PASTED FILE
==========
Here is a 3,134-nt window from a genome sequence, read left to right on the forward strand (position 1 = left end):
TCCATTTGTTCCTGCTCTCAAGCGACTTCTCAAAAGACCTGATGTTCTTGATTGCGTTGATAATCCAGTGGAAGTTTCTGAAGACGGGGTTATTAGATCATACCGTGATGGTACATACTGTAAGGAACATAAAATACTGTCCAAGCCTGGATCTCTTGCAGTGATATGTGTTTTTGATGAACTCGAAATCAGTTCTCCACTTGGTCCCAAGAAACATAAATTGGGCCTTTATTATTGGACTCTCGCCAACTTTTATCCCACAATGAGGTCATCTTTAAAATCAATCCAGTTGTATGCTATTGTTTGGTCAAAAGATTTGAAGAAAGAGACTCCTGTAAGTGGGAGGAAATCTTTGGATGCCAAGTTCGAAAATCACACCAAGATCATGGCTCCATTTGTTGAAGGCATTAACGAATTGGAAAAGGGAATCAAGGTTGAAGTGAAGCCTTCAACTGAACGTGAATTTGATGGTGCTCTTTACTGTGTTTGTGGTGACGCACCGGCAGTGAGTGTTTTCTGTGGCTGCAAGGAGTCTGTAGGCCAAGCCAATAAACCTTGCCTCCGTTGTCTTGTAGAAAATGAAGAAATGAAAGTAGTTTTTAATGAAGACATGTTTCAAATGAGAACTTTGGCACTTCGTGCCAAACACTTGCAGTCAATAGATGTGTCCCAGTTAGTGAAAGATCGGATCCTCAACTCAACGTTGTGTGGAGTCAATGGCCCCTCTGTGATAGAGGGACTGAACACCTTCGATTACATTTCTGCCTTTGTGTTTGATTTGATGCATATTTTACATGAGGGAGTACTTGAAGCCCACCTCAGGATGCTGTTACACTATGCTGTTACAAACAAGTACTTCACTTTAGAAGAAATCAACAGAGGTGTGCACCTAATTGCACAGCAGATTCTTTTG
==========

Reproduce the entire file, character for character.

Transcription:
Here is a 3,134-nt window from a genome sequence, read left to right on the forward strand (position 1 = left end):
TCCATTTGTTCCTGCTCTCAAGCGACTTCTCAAAAGACCTGATGTTCTTGATTGCGTTGATAATCCAGTGGAAGTTTCTGAAGACGGGGTTATTAGATCATACCGTGATGGTACATACTGTAAGGAACATAAAATACTGTCCAAGCCTGGATCTCTTGCAGTGATATGTGTTTTTGATGAACTCGAAATCAGTTCTCCACTTGGTCCCAAGAAACATAAATTGGGCCTTTATTATTGGACTCTCGCCAACTTTTATCCCACAATGAGGTCATCTTTAAAATCAATCCAGTTGTATGCTATTGTTTGGTCAAAAGATTTGAAGAAAGAGACTCCTGTAAGTGGGAGGAAATCTTTGGATGCCAAGTTCGAAAATCACACCAAGATCATGGCTCCATTTGTTGAAGGCATTAACGAATTGGAAAAGGGAATCAAGGTTGAAGTGAAGCCTTCAACTGAACGTGAATTTGATGGTGCTCTTTACTGTGTTTGTGGTGACGCACCGGCAGTGAGTGTTTTCTGTGGCTGCAAGGAGTCTGTAGGCCAAGCCAATAAACCTTGCCTCCGTTGTCTTGTAGAAAATGAAGAAATGAAAGTAGTTTTTAATGAAGACATGTTTCAAATGAGAACTTTGGCACTTCGTGCCAAACACTTGCAGTCAATAGATGTGTCCCAGTTAGTGAAAGATCGGATCCTCAACTCAACGTTGTGTGGAGTCAATGGCCCCTCTGTGATAGAGGGACTGAACACCTTCGATTACATTTCTGCCTTTGTGTTTGATTTGATGCATATTTTACATGAGGGAGTACTTGAAGCCCACCTCAGGATGCTGTTACACTATGCTGTTACAAACAAGTACTTCACTTTAGAAGAAATCAACAGAGGTGTGCACCTAATTGCACAGCAGATTCTTTTG